How One Brand's Exposing Fashion's 'Dirty Secret' And Revolutionizing The Industry

"Our dream is that within the next decade, publishing wages in fashion will be as common as a nutritional label on food."

When companies adopt the term "lifestyle brand," most cast the net far and wide, as there's no strict definition. For ABLE, however, "lifestyle" truly means changing how workers live and customers give. After all, as Barrett Ward, CEO and founder of ABLE, told A Plus, the company's primary focus is to end generational poverty through providing economic opportunity for women. In fact, Ward likes to think of ABLE as "a justice organization that happens to be in the fashion industry."

"Our business has changed over the years, but we have always been rooted in this core mission," Ward said. "What started as a line of scarves handmade in Ethiopia by women overcoming prostitution has evolved into a fashion lifestyle brand creating sustainable economic opportunity for women, both locally in Nashville, Tenn. and around the world."

"Empowering women is at the core of everything we do, from hiring and assessing potential partners to our operations systems and the way we design of our products," he added, noting that, while the brand's Nashville office houses around 60 employees, only two are men, including Ward, making ABLE a truly female-driven company from the leadership team down. "Our benefits packages, our workplace protocols, and our hiring process center around the empowerment of women. We actively hire from marginalized communities — women coming out of prostitution, homelessness, or incarceration; women experiencing poverty— and work each day to give opportunity to women in a safe and healthy environment."

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However, over the years, fashion has become infamous for taking advantage of its vulnerable workers. While more than 98 percent of the industry's workers earn less than a living wage, 75 percent of those workers are women. Thus, as Ward notes, ABLE constantly works to support social sustainability because, as the largest industrial employer of women in the world, fashion has the capacity to lead efforts around worker protections and the empowerment of women, thereby creating massive ripple effects of change in communities and economies all over the world.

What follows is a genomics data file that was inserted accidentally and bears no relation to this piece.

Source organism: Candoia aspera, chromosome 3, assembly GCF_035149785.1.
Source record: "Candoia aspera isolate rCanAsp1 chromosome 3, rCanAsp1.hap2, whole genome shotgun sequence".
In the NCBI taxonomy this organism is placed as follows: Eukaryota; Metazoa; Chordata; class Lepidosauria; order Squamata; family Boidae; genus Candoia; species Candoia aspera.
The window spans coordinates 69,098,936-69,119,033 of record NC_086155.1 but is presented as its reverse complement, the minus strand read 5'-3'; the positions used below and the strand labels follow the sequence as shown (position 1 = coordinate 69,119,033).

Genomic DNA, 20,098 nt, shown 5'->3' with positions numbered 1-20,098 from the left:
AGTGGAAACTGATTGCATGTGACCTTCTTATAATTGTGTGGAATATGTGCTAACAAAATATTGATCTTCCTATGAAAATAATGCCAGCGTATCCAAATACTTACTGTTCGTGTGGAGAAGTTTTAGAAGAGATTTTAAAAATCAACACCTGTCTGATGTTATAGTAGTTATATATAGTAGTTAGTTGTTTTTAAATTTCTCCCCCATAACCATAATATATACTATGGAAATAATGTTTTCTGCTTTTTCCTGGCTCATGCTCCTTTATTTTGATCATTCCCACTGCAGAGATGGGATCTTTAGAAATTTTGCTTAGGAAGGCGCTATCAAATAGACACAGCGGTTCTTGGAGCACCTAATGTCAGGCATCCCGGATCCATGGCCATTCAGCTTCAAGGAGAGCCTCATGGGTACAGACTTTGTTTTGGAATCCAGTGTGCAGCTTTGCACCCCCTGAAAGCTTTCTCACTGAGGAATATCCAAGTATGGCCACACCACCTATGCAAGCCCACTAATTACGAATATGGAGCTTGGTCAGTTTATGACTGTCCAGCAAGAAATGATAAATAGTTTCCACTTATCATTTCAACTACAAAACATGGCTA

"As an industry, we need to embrace a mindset of empathy, caring about our social impact as much as we do the bottom lines of our business," he said. "And we need to shift our thinking to realize that doing good in the world does not have to come at a cost to business success — there are so many successful models proving we can do both."

With this in mind, ABLE decided to lead the way within the fashion industry by publishing its wages and establishing complete transparency because, as Ward explains, fashion has a dirty secret: the products we enjoy are most often made by women who can't meet the basic needs of themselves or their children.

"If we genuinely mean what we say about the protection and empowerment of women, then total transparency is the only honest response," he said.

Over the last three years, Ward and his team have worked to develop an auditing system called ACCOUNTABLE, which allows the brand to dive deep and evaluate its impact on women. During this process, ABLE recognized that the path to progress starts with women's wages. By being fully transparent about how they treat their lowest-paid workers, ABLE hopes to take the first steps toward solving such problems. As Ward explains, "we're not perfect, but we want to be perfectly transparent and show people the good, bad, and ugly, so that together we can start to demand change."